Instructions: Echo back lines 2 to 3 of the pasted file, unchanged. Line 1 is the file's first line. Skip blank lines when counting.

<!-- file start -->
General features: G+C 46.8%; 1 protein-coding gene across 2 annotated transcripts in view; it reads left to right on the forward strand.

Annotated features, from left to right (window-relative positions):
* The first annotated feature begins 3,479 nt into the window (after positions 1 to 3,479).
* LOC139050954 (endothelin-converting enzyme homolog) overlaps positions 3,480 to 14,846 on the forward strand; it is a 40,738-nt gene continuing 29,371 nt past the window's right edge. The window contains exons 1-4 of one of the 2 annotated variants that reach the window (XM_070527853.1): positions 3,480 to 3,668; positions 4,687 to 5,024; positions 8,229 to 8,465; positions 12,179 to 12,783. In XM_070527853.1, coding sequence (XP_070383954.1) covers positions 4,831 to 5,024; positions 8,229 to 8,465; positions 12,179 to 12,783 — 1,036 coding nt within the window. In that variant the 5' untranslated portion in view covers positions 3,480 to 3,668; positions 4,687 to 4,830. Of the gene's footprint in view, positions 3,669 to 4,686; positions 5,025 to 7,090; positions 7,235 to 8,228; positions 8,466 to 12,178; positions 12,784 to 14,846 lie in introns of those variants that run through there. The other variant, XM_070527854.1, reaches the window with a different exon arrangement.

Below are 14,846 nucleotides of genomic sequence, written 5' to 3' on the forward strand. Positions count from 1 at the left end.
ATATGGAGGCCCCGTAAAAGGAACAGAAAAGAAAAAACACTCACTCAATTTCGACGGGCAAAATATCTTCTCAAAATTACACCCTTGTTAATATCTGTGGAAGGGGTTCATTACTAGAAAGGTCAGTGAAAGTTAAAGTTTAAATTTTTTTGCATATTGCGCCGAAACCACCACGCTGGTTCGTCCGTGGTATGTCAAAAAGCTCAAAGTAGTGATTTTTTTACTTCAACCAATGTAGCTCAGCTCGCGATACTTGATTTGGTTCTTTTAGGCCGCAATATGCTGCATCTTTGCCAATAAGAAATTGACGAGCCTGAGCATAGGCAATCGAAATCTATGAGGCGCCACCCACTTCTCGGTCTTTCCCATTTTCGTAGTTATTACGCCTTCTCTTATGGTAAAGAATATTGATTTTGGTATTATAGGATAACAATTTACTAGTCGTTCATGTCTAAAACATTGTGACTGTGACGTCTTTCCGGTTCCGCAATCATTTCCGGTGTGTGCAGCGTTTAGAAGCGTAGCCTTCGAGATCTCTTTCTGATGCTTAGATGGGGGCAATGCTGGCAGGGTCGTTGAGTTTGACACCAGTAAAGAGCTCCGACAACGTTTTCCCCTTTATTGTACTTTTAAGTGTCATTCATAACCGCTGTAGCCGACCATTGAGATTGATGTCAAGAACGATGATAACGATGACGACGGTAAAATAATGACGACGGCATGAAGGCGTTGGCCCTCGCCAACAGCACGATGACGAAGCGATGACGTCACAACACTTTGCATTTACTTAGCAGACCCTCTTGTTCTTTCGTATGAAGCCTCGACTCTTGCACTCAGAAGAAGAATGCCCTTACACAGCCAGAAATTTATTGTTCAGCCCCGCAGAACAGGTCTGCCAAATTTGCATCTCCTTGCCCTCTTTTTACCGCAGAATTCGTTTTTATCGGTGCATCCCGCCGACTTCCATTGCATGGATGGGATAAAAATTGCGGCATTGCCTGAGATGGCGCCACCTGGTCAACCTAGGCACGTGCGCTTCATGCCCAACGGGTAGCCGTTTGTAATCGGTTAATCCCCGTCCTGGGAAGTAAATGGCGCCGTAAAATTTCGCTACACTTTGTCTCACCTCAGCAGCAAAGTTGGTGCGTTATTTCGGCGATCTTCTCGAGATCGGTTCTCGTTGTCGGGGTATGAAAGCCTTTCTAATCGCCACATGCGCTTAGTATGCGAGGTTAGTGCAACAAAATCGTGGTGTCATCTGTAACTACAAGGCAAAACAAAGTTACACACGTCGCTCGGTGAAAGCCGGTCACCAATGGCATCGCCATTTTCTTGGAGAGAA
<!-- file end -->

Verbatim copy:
Annotated features, from left to right (window-relative positions):
* The first annotated feature begins 3,479 nt into the window (after positions 1 to 3,479).